Flanagan’s Nan is something of a hoarder, which causes live-in son Shortt consternation when he’s trying to find his birth certificate for the dole office. Fed up with the mess, Shortt and his siblings (Eva Birthistle among them) give the house a spring clean, tossing out all the collected rubbish that line the halls and stairs. However, in their enthusiasm they also turf out Nan’s old mattress, which, she maintains, was host to her life savings — almost a million euro. Lance Daly is a writer-director with a knack of finding something beautiful in the ugly; Kisses boasted a pure friendship amongst the grimy Dublin streets and Life’s A Breeze’s best scenes take place in a landfill, where the caustic Flanagan lets her guard down to remember her late husband in a touching monologue, and where Thornton tiptoes around a disused inner city warehouse, which, for a few moments, turns Breeze into an urban Alice In Wonderland fantasy. While Daly doesn’t make all the plot elements click like he did with Kisses, Life’s A Breeze remains likeable and cute. It’ll make your mammy smile.
Since his iconic role in High Fidelity 13 years ago, John Cusack has been somewhat adrift, trying out everything from action hero (2012) to gothic writer (The Raven) to put-upon time traveller (Hot Tub Time Machine) with varying degrees of success. He might have tapped into something here, though — his serial killer in The Frozen Ground (16) is his best performance in a decade. Cusack plays Alaskan baker Robert Hansen who, in 1983, was sentenced to 461 years for the murder of 17 women, but many more are suspected. However, at the opening of this icy, moody thriller, state trooper Jack Halcombe (a strangely restrained Nicolas Cage), has fingered him for only three and he has no case until prostitute Cindy Paulson (Vanessa Hudgens) turns up dishevelled in a motel, shrieking about escaping some guy who was trying to kill her. Cindy’s unexpected escape forces the methodical Hansen to abandon his measured selection process to kidnap Cindy all over again and silence the one person who could identify him. Making his debut, writer-director Scott Walker can get too comfy with some story clichés — Cage is two weeks away from a new job, this case puts pressure on his marriage (Radha Mitchell plays the ignored wife), and something is made of Hudgens being the same age as Cage’s sister when she died — but when it comes to the visuals, mirroring the recent bleak Scandinavian thrillers, he delivers. A deviation from the true events proves its undoing, however, as the neat and tidy thriller opts for an action chase to lend a Hollywood push. While Hudgens moves further away from her Disney days with a believable turn as the foul-mouthed prostitute, it’s Cusack’s previously untapped levels of creepiness that’s the real surprise.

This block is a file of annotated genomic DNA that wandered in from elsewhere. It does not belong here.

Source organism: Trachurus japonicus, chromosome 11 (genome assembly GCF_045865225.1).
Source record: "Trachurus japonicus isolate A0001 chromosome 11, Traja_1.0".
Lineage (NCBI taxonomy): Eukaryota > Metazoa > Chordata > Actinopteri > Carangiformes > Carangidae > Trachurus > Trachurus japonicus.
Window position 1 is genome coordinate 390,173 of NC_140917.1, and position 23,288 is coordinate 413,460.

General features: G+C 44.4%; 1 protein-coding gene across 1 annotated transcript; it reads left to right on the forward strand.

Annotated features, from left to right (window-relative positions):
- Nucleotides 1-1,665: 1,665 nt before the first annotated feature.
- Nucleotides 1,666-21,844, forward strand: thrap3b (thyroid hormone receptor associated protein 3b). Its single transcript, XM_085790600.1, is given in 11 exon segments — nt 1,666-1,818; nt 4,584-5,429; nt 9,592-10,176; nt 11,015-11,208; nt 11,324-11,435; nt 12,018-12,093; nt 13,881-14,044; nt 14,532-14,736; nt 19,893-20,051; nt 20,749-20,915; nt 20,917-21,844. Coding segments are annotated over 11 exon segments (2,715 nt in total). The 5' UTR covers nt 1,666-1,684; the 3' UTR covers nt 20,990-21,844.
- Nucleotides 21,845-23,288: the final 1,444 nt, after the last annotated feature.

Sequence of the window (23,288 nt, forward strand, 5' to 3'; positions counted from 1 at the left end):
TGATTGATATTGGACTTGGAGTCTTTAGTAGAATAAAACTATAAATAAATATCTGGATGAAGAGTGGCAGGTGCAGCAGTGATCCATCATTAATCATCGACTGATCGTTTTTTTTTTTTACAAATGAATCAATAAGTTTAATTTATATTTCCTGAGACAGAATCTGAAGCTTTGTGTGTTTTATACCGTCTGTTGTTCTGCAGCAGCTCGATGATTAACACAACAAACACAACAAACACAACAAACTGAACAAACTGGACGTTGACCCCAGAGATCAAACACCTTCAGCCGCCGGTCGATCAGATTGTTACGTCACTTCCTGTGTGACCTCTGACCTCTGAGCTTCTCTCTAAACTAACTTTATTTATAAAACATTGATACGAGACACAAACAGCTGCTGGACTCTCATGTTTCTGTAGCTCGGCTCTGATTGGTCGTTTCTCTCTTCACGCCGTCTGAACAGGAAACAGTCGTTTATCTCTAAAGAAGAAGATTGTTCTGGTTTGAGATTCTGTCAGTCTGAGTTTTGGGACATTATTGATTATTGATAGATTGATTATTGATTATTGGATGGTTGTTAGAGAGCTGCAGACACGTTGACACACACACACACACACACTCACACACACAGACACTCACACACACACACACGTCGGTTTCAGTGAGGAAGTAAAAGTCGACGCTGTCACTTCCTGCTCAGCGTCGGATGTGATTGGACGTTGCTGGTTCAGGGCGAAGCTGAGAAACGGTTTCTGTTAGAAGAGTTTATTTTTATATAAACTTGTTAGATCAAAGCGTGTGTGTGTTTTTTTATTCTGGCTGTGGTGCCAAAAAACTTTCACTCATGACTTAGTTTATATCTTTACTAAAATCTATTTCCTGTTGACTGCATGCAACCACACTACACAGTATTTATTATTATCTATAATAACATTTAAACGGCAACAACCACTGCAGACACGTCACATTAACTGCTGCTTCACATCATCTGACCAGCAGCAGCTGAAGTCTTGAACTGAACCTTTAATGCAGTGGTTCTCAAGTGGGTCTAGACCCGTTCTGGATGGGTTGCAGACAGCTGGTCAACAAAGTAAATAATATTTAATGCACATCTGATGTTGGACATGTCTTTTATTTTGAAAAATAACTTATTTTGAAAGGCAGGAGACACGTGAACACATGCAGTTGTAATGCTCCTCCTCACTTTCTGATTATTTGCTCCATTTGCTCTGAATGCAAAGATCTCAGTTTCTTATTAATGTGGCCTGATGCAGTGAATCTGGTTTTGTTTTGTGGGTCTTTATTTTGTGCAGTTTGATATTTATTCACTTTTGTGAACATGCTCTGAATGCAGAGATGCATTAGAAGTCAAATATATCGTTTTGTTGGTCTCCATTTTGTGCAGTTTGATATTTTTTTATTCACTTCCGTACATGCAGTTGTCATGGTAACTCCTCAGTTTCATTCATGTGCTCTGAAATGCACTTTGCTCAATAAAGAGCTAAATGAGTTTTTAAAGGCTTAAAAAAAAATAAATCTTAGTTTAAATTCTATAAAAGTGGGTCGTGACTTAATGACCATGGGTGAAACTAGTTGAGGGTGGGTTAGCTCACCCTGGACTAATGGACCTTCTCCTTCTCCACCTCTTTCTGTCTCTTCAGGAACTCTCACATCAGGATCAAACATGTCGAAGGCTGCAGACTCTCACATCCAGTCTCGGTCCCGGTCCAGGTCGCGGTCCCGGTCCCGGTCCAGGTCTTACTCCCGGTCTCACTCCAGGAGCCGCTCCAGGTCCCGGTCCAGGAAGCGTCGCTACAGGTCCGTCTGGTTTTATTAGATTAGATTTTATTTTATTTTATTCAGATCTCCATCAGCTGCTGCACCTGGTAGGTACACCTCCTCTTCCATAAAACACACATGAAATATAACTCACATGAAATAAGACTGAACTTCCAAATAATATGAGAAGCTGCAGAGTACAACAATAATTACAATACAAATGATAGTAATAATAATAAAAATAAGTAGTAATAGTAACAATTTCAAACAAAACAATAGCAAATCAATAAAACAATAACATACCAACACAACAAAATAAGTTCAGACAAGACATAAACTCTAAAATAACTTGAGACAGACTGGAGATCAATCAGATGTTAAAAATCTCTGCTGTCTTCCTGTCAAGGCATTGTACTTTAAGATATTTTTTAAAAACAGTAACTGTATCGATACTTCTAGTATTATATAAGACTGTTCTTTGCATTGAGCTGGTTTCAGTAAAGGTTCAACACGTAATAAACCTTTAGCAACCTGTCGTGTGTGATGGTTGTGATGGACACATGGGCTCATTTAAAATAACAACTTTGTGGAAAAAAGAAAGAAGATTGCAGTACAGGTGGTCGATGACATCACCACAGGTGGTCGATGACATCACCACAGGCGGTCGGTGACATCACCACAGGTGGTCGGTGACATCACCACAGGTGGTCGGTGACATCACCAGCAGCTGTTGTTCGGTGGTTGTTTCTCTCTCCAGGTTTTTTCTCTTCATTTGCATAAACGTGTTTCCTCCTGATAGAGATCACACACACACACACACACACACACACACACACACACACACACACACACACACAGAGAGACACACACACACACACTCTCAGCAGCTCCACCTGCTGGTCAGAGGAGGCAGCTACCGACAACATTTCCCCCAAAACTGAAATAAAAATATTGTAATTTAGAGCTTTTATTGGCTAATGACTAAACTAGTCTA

The greatest night of Gary King’s (Simon Pegg) life was the night he and his pals finished school and attempted his town’s legendary pub crawl. Despite collapsing in a heap before The World’s End (16), the titular last pub of 12, Gary knew that this was a special moment in time and would never be replicated. Or could it? Twenty years later, he rounds up the gang for one more stab at it but something’s different — Nick Frost, Paddy Considine, Martin Freeman and Eddie Marsan aren’t the up-for-it teens they were. Not only that, everyone in their hometown has changed too — they don’t recognise these prodigal sons. Could it they have been replaced by mindless alien drones or is it this new beer they’re drinking? The latest from the Shaun of the Dead and Hot Fuzz writing/acting/directing team of Simon Pegg, Nick Frost and Edgar Wright replicates what worked in those comedies — familiar male camaraderie, everyday blokeishness, and the movie references (the story is basically a Body Snatchers/Village of the Damned mash-up) — but also elements that are those movies’ undoing — repetition, self- indulgence and an over-long running time. The World’s End takes an age to get going, with only the unusually abrasive Pegg to ‘enjoy’ until it does, but it becomes belatedly engaging.